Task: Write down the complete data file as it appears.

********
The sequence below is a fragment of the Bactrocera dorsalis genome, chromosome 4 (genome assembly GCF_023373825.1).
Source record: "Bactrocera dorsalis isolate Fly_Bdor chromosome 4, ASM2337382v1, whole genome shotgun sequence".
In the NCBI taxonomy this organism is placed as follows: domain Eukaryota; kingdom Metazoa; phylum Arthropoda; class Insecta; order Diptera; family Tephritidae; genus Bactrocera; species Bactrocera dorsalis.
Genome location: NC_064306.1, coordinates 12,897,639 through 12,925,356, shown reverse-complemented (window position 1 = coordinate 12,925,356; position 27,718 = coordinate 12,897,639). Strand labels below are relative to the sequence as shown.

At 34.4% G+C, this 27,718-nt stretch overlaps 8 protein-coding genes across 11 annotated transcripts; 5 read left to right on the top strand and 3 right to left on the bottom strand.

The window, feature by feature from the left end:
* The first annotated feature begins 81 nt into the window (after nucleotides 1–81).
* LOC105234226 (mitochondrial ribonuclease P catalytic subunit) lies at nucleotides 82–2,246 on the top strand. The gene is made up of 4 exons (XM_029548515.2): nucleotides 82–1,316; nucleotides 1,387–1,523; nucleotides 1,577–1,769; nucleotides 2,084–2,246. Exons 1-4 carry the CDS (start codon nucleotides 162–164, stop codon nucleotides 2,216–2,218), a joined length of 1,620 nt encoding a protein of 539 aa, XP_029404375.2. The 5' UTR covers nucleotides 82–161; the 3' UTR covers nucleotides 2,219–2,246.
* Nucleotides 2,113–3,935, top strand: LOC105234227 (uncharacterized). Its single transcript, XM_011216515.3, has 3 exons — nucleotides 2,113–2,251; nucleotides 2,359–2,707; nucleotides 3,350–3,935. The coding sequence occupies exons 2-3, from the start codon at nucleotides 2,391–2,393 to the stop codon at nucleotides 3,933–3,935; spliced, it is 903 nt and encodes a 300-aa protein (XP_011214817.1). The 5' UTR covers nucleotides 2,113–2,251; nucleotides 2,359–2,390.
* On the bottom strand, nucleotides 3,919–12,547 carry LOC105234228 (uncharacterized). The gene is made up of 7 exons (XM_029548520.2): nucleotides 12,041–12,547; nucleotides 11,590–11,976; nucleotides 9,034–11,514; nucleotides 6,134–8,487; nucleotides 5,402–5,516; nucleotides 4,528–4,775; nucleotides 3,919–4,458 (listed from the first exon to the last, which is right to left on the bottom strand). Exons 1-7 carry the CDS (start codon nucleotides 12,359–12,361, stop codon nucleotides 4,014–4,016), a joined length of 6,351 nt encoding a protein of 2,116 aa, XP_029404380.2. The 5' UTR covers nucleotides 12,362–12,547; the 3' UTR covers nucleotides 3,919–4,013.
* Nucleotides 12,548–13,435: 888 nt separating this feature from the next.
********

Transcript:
The sequence below is a fragment of the Bactrocera dorsalis genome, chromosome 4 (genome assembly GCF_023373825.1).
Source record: "Bactrocera dorsalis isolate Fly_Bdor chromosome 4, ASM2337382v1, whole genome shotgun sequence".
In the NCBI taxonomy this organism is placed as follows: domain Eukaryota; kingdom Metazoa; phylum Arthropoda; class Insecta; order Diptera; family Tephritidae; genus Bactrocera; species Bactrocera dorsalis.
Genome location: NC_064306.1, coordinates 12,897,639 through 12,925,356, shown reverse-complemented (window position 1 = coordinate 12,925,356; position 27,718 = coordinate 12,897,639). Strand labels below are relative to the sequence as shown.

At 34.4% G+C, this 27,718-nt stretch overlaps 8 protein-coding genes across 11 annotated transcripts; 5 read left to right on the top strand and 3 right to left on the bottom strand.

The window, feature by feature from the left end:
* The first annotated feature begins 81 nt into the window (after nucleotides 1–81).
* LOC105234226 (mitochondrial ribonuclease P catalytic subunit) lies at nucleotides 82–2,246 on the top strand. The gene is made up of 4 exons (XM_029548515.2): nucleotides 82–1,316; nucleotides 1,387–1,523; nucleotides 1,577–1,769; nucleotides 2,084–2,246. Exons 1-4 carry the CDS (start codon nucleotides 162–164, stop codon nucleotides 2,216–2,218), a joined length of 1,620 nt encoding a protein of 539 aa, XP_029404375.2. The 5' UTR covers nucleotides 82–161; the 3' UTR covers nucleotides 2,219–2,246.
* Nucleotides 2,113–3,935, top strand: LOC105234227 (uncharacterized). Its single transcript, XM_011216515.3, has 3 exons — nucleotides 2,113–2,251; nucleotides 2,359–2,707; nucleotides 3,350–3,935. The coding sequence occupies exons 2-3, from the start codon at nucleotides 2,391–2,393 to the stop codon at nucleotides 3,933–3,935; spliced, it is 903 nt and encodes a 300-aa protein (XP_011214817.1). The 5' UTR covers nucleotides 2,113–2,251; nucleotides 2,359–2,390.
* On the bottom strand, nucleotides 3,919–12,547 carry LOC105234228 (uncharacterized). The gene is made up of 7 exons (XM_029548520.2): nucleotides 12,041–12,547; nucleotides 11,590–11,976; nucleotides 9,034–11,514; nucleotides 6,134–8,487; nucleotides 5,402–5,516; nucleotides 4,528–4,775; nucleotides 3,919–4,458 (listed from the first exon to the last, which is right to left on the bottom strand). Exons 1-7 carry the CDS (start codon nucleotides 12,359–12,361, stop codon nucleotides 4,014–4,016), a joined length of 6,351 nt encoding a protein of 2,116 aa, XP_029404380.2. The 5' UTR covers nucleotides 12,362–12,547; the 3' UTR covers nucleotides 3,919–4,013.
* Nucleotides 12,548–13,435: 888 nt separating this feature from the next.